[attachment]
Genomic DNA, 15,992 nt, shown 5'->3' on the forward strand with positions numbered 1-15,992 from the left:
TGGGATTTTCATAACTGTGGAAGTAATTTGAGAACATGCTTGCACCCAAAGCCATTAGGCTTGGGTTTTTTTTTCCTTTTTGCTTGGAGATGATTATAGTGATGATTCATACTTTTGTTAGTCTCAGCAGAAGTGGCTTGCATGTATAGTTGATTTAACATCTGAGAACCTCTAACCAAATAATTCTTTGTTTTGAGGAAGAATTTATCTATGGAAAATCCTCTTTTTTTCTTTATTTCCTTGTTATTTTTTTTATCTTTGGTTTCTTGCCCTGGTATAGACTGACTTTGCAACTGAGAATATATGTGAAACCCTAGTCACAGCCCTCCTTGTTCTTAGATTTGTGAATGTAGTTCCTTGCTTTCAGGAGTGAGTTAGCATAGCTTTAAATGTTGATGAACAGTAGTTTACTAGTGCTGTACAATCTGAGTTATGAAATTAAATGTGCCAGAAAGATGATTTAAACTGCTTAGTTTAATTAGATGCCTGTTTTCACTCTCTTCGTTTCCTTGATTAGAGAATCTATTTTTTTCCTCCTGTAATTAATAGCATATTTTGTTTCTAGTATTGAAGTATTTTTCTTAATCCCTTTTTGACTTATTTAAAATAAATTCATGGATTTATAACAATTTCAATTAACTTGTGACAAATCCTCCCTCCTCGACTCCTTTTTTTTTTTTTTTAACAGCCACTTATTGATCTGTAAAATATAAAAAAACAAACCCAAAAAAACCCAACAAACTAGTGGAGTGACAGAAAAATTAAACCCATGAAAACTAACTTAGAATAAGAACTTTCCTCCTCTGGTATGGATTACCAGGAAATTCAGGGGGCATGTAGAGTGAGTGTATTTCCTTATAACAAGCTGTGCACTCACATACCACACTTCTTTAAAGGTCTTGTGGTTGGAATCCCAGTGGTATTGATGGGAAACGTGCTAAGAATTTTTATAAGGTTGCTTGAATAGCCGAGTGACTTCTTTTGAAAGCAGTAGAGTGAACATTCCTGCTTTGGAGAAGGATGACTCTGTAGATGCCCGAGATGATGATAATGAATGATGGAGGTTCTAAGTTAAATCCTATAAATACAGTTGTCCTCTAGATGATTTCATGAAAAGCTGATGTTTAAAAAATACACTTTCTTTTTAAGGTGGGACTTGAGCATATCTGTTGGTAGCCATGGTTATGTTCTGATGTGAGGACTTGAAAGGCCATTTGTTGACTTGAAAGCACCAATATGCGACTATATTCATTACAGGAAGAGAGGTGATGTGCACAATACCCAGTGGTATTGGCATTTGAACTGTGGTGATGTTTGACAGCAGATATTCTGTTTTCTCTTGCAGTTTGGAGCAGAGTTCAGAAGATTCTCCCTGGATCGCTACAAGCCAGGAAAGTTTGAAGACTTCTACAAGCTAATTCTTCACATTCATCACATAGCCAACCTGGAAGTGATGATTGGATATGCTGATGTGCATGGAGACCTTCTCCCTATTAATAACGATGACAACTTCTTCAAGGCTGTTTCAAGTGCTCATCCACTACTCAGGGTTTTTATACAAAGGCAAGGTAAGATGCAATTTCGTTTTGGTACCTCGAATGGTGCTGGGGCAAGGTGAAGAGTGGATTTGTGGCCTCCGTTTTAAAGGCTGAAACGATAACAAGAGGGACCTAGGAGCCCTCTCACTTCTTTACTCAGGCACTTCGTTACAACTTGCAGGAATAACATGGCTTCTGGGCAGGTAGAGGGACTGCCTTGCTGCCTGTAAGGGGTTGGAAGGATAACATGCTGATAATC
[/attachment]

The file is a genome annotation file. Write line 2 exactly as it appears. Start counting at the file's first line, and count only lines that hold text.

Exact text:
TGGGATTTTCATAACTGTGGAAGTAATTTGAGAACATGCTTGCACCCAAAGCCATTAGGCTTGGGTTTTTTTTTCCTTTTTGCTTGGAGATGATTATAGTGATGATTCATACTTTTGTTAGTCTCAGCAGAAGTGGCTTGCATGTATAGTTGATTTAACATCTGAGAACCTCTAACCAAATAATTCTTTGTTTTGAGGAAGAATTTATCTATGGAAAATCCTCTTTTTTTCTTTATTTCCTTGTTATTTTTTTTATCTTTGGTTTCTTGCCCTGGTATAGACTGACTTTGCAACTGAGAATATATGTGAAACCCTAGTCACAGCCCTCCTTGTTCTTAGATTTGTGAATGTAGTTCCTTGCTTTCAGGAGTGAGTTAGCATAGCTTTAAATGTTGATGAACAGTAGTTTACTAGTGCTGTACAATCTGAGTTATGAAATTAAATGTGCCAGAAAGATGATTTAAACTGCTTAGTTTAATTAGATGCCTGTTTTCACTCTCTTCGTTTCCTTGATTAGAGAATCTATTTTTTTCCTCCTGTAATTAATAGCATATTTTGTTTCTAGTATTGAAGTATTTTTCTTAATCCCTTTTTGACTTATTTAAAATAAATTCATGGATTTATAACAATTTCAATTAACTTGTGACAAATCCTCCCTCCTCGACTCCTTTTTTTTTTTTTTTAACAGCCACTTATTGATCTGTAAAATATAAAAAAACAAACCCAAAAAAACCCAACAAACTAGTGGAGTGACAGAAAAATTAAACCCATGAAAACTAACTTAGAATAAGAACTTTCCTCCTCTGGTATGGATTACCAGGAAATTCAGGGGGCATGTAGAGTGAGTGTATTTCCTTATAACAAGCTGTGCACTCACATACCACACTTCTTTAAAGGTCTTGTGGTTGGAATCCCAGTGGTATTGATGGGAAACGTGCTAAGAATTTTTATAAGGTTGCTTGAATAGCCGAGTGACTTCTTTTGAAAGCAGTAGAGTGAACATTCCTGCTTTGGAGAAGGATGACTCTGTAGATGCCCGAGATGATGATAATGAATGATGGAGGTTCTAAGTTAAATCCTATAAATACAGTTGTCCTCTAGATGATTTCATGAAAAGCTGATGTTTAAAAAATACACTTTCTTTTTAAGGTGGGACTTGAGCATATCTGTTGGTAGCCATGGTTATGTTCTGATGTGAGGACTTGAAAGGCCATTTGTTGACTTGAAAGCACCAATATGCGACTATATTCATTACAGGAAGAGAGGTGATGTGCACAATACCCAGTGGTATTGGCATTTGAACTGTGGTGATGTTTGACAGCAGATATTCTGTTTTCTCTTGCAGTTTGGAGCAGAGTTCAGAAGATTCTCCCTGGATCGCTACAAGCCAGGAAAGTTTGAAGACTTCTACAAGCTAATTCTTCACATTCATCACATAGCCAACCTGGAAGTGATGATTGGATATGCTGATGTGCATGGAGACCTTCTCCCTATTAATAACGATGACAACTTCTTCAAGGCTGTTTCAAGTGCTCATCCACTACTCAGGGTTTTTATACAAAGGCAAGGTAAGATGCAATTTCGTTTTGGTACCTCGAATGGTGCTGGGGCAAGGTGAAGAGTGGATTTGTGGCCTCCGTTTTAAAGGCTGAAACGATAACAAGAGGGACCTAGGAGCCCTCTCACTTCTTTACTCAGGCACTTCGTTACAACTTGCAGGAATAACATGGCTTCTGGGCAGGTAGAGGGACTGCCTTGCTGCCTGTAAGGGGTTGGAAGGATAACATGCTGATAATC